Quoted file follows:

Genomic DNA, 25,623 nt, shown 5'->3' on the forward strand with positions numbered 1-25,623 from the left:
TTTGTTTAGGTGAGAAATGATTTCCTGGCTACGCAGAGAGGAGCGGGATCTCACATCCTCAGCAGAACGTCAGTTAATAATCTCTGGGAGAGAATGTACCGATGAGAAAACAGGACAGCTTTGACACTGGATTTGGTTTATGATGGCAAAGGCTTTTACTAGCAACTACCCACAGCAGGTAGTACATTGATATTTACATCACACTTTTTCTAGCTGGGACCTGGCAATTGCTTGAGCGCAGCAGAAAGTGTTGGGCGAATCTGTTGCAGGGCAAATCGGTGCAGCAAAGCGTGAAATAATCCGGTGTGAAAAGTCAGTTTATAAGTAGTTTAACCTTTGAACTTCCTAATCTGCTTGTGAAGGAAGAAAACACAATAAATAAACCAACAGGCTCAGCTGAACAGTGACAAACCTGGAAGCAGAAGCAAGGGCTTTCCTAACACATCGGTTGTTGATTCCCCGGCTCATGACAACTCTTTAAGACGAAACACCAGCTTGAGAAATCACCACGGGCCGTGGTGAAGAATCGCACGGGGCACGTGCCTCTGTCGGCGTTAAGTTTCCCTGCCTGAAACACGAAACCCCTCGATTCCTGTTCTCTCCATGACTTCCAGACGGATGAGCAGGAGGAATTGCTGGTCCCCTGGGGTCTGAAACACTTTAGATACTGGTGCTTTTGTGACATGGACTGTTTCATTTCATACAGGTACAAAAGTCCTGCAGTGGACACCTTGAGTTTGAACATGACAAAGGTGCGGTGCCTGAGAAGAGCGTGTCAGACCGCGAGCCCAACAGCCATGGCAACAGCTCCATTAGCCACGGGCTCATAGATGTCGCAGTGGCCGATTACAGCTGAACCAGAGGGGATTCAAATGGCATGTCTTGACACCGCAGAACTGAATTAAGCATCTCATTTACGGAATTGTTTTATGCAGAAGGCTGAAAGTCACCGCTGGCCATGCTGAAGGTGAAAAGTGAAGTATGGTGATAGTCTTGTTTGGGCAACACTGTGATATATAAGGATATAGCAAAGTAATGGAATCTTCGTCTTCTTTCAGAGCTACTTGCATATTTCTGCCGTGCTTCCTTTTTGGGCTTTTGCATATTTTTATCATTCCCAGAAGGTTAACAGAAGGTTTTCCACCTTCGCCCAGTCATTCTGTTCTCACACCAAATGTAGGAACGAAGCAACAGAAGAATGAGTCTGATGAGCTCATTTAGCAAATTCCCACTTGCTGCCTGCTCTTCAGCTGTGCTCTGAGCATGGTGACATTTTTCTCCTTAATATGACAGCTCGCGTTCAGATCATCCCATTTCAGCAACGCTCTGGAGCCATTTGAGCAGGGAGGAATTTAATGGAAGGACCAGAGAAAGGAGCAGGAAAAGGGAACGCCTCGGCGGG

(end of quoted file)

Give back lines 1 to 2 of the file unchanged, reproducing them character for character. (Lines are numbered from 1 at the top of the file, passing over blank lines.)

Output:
Genomic DNA, 25,623 nt, shown 5'->3' on the forward strand with positions numbered 1-25,623 from the left:
TTTGTTTAGGTGAGAAATGATTTCCTGGCTACGCAGAGAGGAGCGGGATCTCACATCCTCAGCAGAACGTCAGTTAATAATCTCTGGGAGAGAATGTACCGATGAGAAAACAGGACAGCTTTGACACTGGATTTGGTTTATGATGGCAAAGGCTTTTACTAGCAACTACCCACAGCAGGTAGTACATTGATATTTACATCACACTTTTTCTAGCTGGGACCTGGCAATTGCTTGAGCGCAGCAGAAAGTGTTGGGCGAATCTGTTGCAGGGCAAATCGGTGCAGCAAAGCGTGAAATAATCCGGTGTGAAAAGTCAGTTTATAAGTAGTTTAACCTTTGAACTTCCTAATCTGCTTGTGAAGGAAGAAAACACAATAAATAAACCAACAGGCTCAGCTGAACAGTGACAAACCTGGAAGCAGAAGCAAGGGCTTTCCTAACACATCGGTTGTTGATTCCCCGGCTCATGACAACTCTTTAAGACGAAACACCAGCTTGAGAAATCACCACGGGCCGTGGTGAAGAATCGCACGGGGCACGTGCCTCTGTCGGCGTTAAGTTTCCCTGCCTGAAACACGAAACCCCTCGATTCCTGTTCTCTCCATGACTTCCAGACGGATGAGCAGGAGGAATTGCTGGTCCCCTGGGGTCTGAAACACTTTAGATACTGGTGCTTTTGTGACATGGACTGTTTCATTTCATACAGGTACAAAAGTCCTGCAGTGGACACCTTGAGTTTGAACATGACAAAGGTGCGGTGCCTGAGAAGAGCGTGTCAGACCGCGAGCCCAACAGCCATGGCAACAGCTCCATTAGCCACGGGCTCATAGATGTCGCAGTGGCCGATTACAGCTGAACCAGAGGGGATTCAAATGGCATGTCTTGACACCGCAGAACTGAATTAAGCATCTCATTTACGGAATTGTTTTATGCAGAAGGCTGAAAGTCACCGCTGGCCATGCTGAAGGTGAAAAGTGAAGTATGGTGATAGTCTTGTTTGGGCAACACTGTGATATATAAGGATATAGCAAAGTAATGGAATCTTCGTCTTCTTTCAGAGCTACTTGCATATTTCTGCCGTGCTTCCTTTTTGGGCTTTTGCATATTTTTATCATTCCCAGAAGGTTAACAGAAGGTTTTCCACCTTCGCCCAGTCATTCTGTTCTCACACCAAATGTAGGAACGAAGCAACAGAAGAATGAGTCTGATGAGCTCATTTAGCAAATTCCCACTTGCTGCCTGCTCTTCAGCTGTGCTCTGAGCATGGTGACATTTTTCTCCTTAATATGACAGCTCGCGTTCAGATCATCCCATTTCAGCAACGCTCTGGAGCCATTTGAGCAGGGAGGAATTTAATGGAAGGACCAGAGAAAGGAGCAGGAAAAGGGAACGCCTCGGCGGG